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Is a barber a barber if he doesn't get paid?

For reference: The Barber Paradox. The Barber is he who shaves all those, and only those, who doesn't shave themselves. Now the question is: Who shaves the Barber? The paradox being that if ...
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Can you divide the natural numbers in half sequentially? [closed]

My brief stint on SE has been quite interesting because it forced me to make the premises of my inquiry more explicit. I resisted this initially simply for reasons of economy, but economy proved to be ...
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What logic does Fitch's paradox use?

So I have been looking into Modal Logic as well as epistemic logic (and its dynamic versions) with the hopes of studying their applications to Fitch's paradox. Fitches paradox refers to the proof ...
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Is “Forever falling to the bottom” a paradox? [closed]

Writing an English paper that requires a paradox. Is the above a paradox?
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Does the uncertainty principle resolve Zeno’s arrow paradox?

Zeno’s arrow paradox says that motion is impossible. Does quantum mechanics say that the underlying assumption is wrong? Assumption: in any given moment, an arrow in flight is motionless. Then it ...
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Is this really an omniscience vs free-will paradox?

Thought experiment: let there be an omniscient being who knows the future and an agent with free will. They are playing a simple game: there is a table with 2 cards and the free agent asks the ...
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Why does Newcomb's paradox seem to have different solutions depending on when the choice is made despite determinism?

I believe the Newcomb's paradox is a significant problem in philosophy, since I regard it as a well formulated version of the lazy argument (under certain conditions) with real life implications. ...
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Paradoxes and inconsistent set of sentences

Let's define logic as: A statement and it's opposite, obtained by applying the "not" operator, both cannot be true. The not operator is applied to the part of the sentence describing action or ...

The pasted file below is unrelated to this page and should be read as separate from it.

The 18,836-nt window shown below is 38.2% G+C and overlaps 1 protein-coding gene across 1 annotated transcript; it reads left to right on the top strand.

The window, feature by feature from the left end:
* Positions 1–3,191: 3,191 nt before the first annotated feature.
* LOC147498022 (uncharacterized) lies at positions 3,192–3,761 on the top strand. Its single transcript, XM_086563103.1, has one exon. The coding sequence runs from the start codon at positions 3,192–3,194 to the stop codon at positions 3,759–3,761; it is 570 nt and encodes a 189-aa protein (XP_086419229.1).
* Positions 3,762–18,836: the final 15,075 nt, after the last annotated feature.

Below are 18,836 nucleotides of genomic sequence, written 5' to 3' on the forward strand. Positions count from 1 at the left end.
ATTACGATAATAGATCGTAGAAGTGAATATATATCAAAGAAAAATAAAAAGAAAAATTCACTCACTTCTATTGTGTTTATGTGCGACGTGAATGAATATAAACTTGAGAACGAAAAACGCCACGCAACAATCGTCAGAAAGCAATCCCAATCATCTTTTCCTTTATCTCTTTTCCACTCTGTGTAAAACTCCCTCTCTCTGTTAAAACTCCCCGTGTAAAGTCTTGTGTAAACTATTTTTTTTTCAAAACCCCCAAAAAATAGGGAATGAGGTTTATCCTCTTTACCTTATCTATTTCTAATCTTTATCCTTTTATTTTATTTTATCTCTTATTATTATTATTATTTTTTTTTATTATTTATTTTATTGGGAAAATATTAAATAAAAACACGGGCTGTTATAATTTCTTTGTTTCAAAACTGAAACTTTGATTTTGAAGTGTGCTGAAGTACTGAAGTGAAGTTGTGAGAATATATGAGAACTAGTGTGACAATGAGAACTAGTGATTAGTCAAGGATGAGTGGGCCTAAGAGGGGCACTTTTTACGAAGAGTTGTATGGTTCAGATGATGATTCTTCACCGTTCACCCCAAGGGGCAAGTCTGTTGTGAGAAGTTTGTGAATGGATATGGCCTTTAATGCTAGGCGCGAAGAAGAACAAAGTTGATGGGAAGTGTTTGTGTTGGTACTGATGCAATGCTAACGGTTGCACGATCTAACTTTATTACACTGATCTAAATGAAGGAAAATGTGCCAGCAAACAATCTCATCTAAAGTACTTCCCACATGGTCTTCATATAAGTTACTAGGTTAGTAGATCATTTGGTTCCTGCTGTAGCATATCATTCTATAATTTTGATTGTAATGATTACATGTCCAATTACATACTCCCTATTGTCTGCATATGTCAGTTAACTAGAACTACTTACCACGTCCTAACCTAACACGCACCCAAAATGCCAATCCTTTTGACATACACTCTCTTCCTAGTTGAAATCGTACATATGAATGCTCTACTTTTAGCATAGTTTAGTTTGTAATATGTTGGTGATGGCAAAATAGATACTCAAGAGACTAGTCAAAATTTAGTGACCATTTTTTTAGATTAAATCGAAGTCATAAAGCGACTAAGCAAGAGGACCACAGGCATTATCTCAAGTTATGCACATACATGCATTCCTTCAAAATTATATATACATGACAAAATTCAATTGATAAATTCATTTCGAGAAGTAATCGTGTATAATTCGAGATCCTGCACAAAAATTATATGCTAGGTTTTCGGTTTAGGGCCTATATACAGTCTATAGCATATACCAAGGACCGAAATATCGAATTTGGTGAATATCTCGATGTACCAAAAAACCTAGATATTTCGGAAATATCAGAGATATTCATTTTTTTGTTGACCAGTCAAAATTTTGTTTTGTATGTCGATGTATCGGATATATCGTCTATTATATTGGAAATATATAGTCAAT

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Are paradoxes counterarguments?

Sometimes I hear examples of paradoxes, like The Grandfather Paradox: if you went back in time and killed your grandfather then you wouldn't have been born, so you couldn't go back to kill your ...
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Worldview hierarchy. Epistemology or ontology more fundamental?

When evaluating a worldview and checking for coherence, is one's ontology or epistemology a more fundamental building block? Could anything be more fundamental? I ask because I heard a criticism ...
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Historical Knowledge Paradox, how do you characterize the epistemology of it?

I have become aware of what Yuval Noah Harari calls the "Historical Knowledge Paradox", in which the utility of knowing the past is placed in conflict with itself. Can somebody please help me to see ...
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How can the finite contain the infinite?

This article claims that all finite things are actually infinite, however it doesn't explain how this can possibly work only that it is the way the world really works. Numbers and lines are finite, ...
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How to construct a proposition about God (which is not a thing, nor a non-thing)?

I am reading a paper right now by Andrey V. Smirnov, published in the journal Philosophy East and West, Vol. 43, No. 1 titled Nicholas of Cusa and Ibn Arabi: Two Philosophies of Mysticism. Both ...